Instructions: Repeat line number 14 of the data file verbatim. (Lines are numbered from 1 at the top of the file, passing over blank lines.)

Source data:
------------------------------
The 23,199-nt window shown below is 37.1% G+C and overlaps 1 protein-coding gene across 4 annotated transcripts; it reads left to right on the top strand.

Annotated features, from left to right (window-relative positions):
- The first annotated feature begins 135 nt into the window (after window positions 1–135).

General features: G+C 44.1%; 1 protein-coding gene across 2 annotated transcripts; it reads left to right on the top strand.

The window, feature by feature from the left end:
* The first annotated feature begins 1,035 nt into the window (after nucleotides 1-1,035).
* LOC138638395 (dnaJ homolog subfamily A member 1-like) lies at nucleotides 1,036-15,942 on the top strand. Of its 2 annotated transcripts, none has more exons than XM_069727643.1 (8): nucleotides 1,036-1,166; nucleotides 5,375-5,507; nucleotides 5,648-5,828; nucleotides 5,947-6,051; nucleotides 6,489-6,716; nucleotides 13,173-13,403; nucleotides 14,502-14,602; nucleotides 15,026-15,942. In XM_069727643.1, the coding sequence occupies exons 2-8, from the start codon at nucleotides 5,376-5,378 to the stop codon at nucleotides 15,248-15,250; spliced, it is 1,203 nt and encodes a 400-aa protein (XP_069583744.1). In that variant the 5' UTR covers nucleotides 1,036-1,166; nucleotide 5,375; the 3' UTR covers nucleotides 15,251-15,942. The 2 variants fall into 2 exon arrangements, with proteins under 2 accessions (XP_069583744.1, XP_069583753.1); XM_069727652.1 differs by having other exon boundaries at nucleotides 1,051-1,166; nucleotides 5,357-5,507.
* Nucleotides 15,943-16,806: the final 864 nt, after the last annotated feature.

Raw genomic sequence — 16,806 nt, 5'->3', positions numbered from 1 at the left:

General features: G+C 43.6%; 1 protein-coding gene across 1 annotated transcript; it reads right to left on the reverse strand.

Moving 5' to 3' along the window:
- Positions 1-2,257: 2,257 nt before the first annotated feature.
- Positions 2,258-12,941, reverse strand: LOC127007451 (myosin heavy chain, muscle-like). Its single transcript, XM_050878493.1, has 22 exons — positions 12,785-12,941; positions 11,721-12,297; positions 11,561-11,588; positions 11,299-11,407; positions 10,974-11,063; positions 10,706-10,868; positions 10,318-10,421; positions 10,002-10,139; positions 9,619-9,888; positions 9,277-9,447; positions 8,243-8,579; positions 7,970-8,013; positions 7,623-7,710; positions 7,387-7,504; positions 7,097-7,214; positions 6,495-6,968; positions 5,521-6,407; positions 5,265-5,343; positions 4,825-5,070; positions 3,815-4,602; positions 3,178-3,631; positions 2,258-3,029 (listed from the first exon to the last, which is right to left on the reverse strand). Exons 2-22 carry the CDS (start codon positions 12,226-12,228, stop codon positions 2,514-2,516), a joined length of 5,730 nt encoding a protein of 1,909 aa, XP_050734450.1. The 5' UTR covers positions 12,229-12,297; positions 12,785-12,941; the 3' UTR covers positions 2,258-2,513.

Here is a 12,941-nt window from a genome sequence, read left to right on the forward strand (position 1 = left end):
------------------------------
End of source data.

Here is a 12,941-nt window from a genome sequence, read left to right on the forward strand (position 1 = left end):